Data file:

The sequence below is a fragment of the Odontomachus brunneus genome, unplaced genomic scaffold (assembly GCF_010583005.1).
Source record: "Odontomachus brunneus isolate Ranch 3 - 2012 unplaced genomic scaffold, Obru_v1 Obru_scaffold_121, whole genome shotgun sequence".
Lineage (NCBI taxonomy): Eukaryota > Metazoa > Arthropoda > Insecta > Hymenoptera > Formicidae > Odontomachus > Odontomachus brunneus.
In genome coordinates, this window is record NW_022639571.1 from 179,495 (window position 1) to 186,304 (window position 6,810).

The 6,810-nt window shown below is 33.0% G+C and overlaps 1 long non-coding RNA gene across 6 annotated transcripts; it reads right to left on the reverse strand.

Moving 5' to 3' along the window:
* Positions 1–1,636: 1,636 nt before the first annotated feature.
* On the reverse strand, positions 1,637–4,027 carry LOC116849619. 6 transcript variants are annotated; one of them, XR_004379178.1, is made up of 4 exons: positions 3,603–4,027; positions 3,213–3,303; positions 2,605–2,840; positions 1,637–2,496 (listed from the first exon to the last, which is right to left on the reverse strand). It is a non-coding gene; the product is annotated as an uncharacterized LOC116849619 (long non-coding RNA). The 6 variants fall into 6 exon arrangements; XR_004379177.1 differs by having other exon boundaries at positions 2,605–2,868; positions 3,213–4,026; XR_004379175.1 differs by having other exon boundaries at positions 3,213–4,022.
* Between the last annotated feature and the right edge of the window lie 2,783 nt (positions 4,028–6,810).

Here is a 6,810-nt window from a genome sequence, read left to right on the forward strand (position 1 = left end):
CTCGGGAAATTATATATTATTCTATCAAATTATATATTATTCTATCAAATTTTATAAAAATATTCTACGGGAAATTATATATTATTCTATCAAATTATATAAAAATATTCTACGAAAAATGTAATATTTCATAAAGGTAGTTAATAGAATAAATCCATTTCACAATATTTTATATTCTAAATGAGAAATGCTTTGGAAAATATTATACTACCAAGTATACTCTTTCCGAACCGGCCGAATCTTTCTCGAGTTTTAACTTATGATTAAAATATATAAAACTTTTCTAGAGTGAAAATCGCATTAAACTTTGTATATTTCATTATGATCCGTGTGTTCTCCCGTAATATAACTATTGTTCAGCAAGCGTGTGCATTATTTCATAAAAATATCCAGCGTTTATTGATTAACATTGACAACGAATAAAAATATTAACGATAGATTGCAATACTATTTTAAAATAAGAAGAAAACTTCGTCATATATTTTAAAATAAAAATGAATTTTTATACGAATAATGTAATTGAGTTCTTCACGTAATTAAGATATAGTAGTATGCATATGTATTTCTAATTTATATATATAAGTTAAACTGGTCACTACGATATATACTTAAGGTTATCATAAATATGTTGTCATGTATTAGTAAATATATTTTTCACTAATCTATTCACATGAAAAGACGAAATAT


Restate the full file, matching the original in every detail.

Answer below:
The sequence below is a fragment of the Odontomachus brunneus genome, unplaced genomic scaffold (assembly GCF_010583005.1).
Source record: "Odontomachus brunneus isolate Ranch 3 - 2012 unplaced genomic scaffold, Obru_v1 Obru_scaffold_121, whole genome shotgun sequence".
Lineage (NCBI taxonomy): Eukaryota > Metazoa > Arthropoda > Insecta > Hymenoptera > Formicidae > Odontomachus > Odontomachus brunneus.
In genome coordinates, this window is record NW_022639571.1 from 179,495 (window position 1) to 186,304 (window position 6,810).

The 6,810-nt window shown below is 33.0% G+C and overlaps 1 long non-coding RNA gene across 6 annotated transcripts; it reads right to left on the reverse strand.

Moving 5' to 3' along the window:
* Positions 1–1,636: 1,636 nt before the first annotated feature.
* On the reverse strand, positions 1,637–4,027 carry LOC116849619. 6 transcript variants are annotated; one of them, XR_004379178.1, is made up of 4 exons: positions 3,603–4,027; positions 3,213–3,303; positions 2,605–2,840; positions 1,637–2,496 (listed from the first exon to the last, which is right to left on the reverse strand). It is a non-coding gene; the product is annotated as an uncharacterized LOC116849619 (long non-coding RNA). The 6 variants fall into 6 exon arrangements; XR_004379177.1 differs by having other exon boundaries at positions 2,605–2,868; positions 3,213–4,026; XR_004379175.1 differs by having other exon boundaries at positions 3,213–4,022.
* Between the last annotated feature and the right edge of the window lie 2,783 nt (positions 4,028–6,810).

Here is a 6,810-nt window from a genome sequence, read left to right on the forward strand (position 1 = left end):
CTCGGGAAATTATATATTATTCTATCAAATTATATATTATTCTATCAAATTTTATAAAAATATTCTACGGGAAATTATATATTATTCTATCAAATTATATAAAAATATTCTACGAAAAATGTAATATTTCATAAAGGTAGTTAATAGAATAAATCCATTTCACAATATTTTATATTCTAAATGAGAAATGCTTTGGAAAATATTATACTACCAAGTATACTCTTTCCGAACCGGCCGAATCTTTCTCGAGTTTTAACTTATGATTAAAATATATAAAACTTTTCTAGAGTGAAAATCGCATTAAACTTTGTATATTTCATTATGATCCGTGTGTTCTCCCGTAATATAACTATTGTTCAGCAAGCGTGTGCATTATTTCATAAAAATATCCAGCGTTTATTGATTAACATTGACAACGAATAAAAATATTAACGATAGATTGCAATACTATTTTAAAATAAGAAGAAAACTTCGTCATATATTTTAAAATAAAAATGAATTTTTATACGAATAATGTAATTGAGTTCTTCACGTAATTAAGATATAGTAGTATGCATATGTATTTCTAATTTATATATATAAGTTAAACTGGTCACTACGATATATACTTAAGGTTATCATAAATATGTTGTCATGTATTAGTAAATATATTTTTCACTAATCTATTCACATGAAAAGACGAAATAT